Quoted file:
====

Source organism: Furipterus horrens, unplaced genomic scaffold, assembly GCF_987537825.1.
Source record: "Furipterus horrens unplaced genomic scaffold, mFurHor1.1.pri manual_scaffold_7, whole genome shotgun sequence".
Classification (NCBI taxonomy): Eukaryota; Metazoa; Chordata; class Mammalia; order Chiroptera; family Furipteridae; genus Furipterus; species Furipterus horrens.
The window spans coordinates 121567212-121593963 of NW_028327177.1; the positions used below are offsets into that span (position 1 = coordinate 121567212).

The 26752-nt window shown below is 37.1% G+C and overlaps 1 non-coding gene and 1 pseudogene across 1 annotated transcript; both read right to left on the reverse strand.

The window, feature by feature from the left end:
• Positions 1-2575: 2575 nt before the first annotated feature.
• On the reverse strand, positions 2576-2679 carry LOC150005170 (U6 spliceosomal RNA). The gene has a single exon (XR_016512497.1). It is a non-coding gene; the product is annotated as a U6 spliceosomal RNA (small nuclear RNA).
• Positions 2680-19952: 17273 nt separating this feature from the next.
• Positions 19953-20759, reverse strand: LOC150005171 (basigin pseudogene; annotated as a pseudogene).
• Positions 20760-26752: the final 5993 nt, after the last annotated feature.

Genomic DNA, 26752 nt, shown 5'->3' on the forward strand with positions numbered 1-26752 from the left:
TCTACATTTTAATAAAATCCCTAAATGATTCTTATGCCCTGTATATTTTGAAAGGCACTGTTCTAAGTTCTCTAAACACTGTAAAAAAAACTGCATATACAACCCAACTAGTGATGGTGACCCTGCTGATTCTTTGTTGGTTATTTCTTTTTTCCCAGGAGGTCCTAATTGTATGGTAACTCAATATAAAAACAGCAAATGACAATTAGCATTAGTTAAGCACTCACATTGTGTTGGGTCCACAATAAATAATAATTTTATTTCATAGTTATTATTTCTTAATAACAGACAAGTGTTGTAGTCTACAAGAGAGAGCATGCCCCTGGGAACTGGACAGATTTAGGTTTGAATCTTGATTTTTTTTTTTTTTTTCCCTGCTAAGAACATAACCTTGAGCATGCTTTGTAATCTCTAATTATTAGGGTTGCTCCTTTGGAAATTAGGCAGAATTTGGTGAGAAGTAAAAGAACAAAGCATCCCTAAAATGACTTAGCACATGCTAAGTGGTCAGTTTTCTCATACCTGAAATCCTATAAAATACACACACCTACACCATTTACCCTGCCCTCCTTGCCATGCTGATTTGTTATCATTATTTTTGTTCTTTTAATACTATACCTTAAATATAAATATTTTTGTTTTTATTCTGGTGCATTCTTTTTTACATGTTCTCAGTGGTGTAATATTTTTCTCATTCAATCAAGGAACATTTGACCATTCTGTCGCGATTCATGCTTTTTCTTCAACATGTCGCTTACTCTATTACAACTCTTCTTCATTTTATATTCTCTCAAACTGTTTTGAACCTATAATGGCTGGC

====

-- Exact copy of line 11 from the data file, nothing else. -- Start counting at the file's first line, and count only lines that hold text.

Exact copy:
• Positions 20760-26752: the final 5993 nt, after the last annotated feature.